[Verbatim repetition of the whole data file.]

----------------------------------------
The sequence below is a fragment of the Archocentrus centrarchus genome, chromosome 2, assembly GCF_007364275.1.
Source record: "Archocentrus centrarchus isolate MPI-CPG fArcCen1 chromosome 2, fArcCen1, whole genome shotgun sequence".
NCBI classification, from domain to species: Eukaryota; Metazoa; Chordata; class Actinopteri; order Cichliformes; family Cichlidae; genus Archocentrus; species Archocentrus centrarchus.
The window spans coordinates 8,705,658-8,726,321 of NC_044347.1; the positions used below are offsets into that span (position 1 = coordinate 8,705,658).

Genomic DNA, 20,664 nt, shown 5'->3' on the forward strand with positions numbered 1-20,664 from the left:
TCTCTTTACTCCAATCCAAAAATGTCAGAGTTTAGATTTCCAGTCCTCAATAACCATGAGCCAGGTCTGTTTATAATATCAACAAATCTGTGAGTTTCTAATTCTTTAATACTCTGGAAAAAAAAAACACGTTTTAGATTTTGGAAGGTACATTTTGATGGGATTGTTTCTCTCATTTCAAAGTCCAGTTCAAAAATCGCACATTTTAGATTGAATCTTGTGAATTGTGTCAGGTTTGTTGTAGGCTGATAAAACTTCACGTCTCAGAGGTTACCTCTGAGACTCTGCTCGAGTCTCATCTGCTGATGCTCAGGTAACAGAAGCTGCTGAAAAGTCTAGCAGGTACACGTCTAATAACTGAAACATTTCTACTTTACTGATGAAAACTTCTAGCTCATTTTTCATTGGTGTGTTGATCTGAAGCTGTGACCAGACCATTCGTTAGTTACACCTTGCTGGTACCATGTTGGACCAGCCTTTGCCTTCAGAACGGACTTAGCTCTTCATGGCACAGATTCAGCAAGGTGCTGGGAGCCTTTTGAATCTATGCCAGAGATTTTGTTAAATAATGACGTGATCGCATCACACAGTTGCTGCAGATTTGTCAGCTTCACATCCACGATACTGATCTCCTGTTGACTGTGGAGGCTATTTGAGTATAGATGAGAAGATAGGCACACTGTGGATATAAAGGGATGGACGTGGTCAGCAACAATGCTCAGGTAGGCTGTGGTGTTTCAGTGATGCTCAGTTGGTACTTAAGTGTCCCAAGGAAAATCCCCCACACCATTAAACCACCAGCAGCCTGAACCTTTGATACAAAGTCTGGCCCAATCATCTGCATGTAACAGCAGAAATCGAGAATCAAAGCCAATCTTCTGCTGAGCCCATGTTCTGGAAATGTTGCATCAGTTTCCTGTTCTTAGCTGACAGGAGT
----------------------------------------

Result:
The sequence below is a fragment of the Archocentrus centrarchus genome, chromosome 2, assembly GCF_007364275.1.
Source record: "Archocentrus centrarchus isolate MPI-CPG fArcCen1 chromosome 2, fArcCen1, whole genome shotgun sequence".
NCBI classification, from domain to species: Eukaryota; Metazoa; Chordata; class Actinopteri; order Cichliformes; family Cichlidae; genus Archocentrus; species Archocentrus centrarchus.
The window spans coordinates 8,705,658-8,726,321 of NC_044347.1; the positions used below are offsets into that span (position 1 = coordinate 8,705,658).

Genomic DNA, 20,664 nt, shown 5'->3' on the forward strand with positions numbered 1-20,664 from the left:
TCTCTTTACTCCAATCCAAAAATGTCAGAGTTTAGATTTCCAGTCCTCAATAACCATGAGCCAGGTCTGTTTATAATATCAACAAATCTGTGAGTTTCTAATTCTTTAATACTCTGGAAAAAAAAAACACGTTTTAGATTTTGGAAGGTACATTTTGATGGGATTGTTTCTCTCATTTCAAAGTCCAGTTCAAAAATCGCACATTTTAGATTGAATCTTGTGAATTGTGTCAGGTTTGTTGTAGGCTGATAAAACTTCACGTCTCAGAGGTTACCTCTGAGACTCTGCTCGAGTCTCATCTGCTGATGCTCAGGTAACAGAAGCTGCTGAAAAGTCTAGCAGGTACACGTCTAATAACTGAAACATTTCTACTTTACTGATGAAAACTTCTAGCTCATTTTTCATTGGTGTGTTGATCTGAAGCTGTGACCAGACCATTCGTTAGTTACACCTTGCTGGTACCATGTTGGACCAGCCTTTGCCTTCAGAACGGACTTAGCTCTTCATGGCACAGATTCAGCAAGGTGCTGGGAGCCTTTTGAATCTATGCCAGAGATTTTGTTAAATAATGACGTGATCGCATCACACAGTTGCTGCAGATTTGTCAGCTTCACATCCACGATACTGATCTCCTGTTGACTGTGGAGGCTATTTGAGTATAGATGAGAAGATAGGCACACTGTGGATATAAAGGGATGGACGTGGTCAGCAACAATGCTCAGGTAGGCTGTGGTGTTTCAGTGATGCTCAGTTGGTACTTAAGTGTCCCAAGGAAAATCCCCCACACCATTAAACCACCAGCAGCCTGAACCTTTGATACAAAGTCTGGCCCAATCATCTGCATGTAACAGCAGAAATCGAGAATCAAAGCCAATCTTCTGCTGAGCCCATGTTCTGGAAATGTTGCATCAGTTTCCTGTTCTTAGCTGACAGGAGT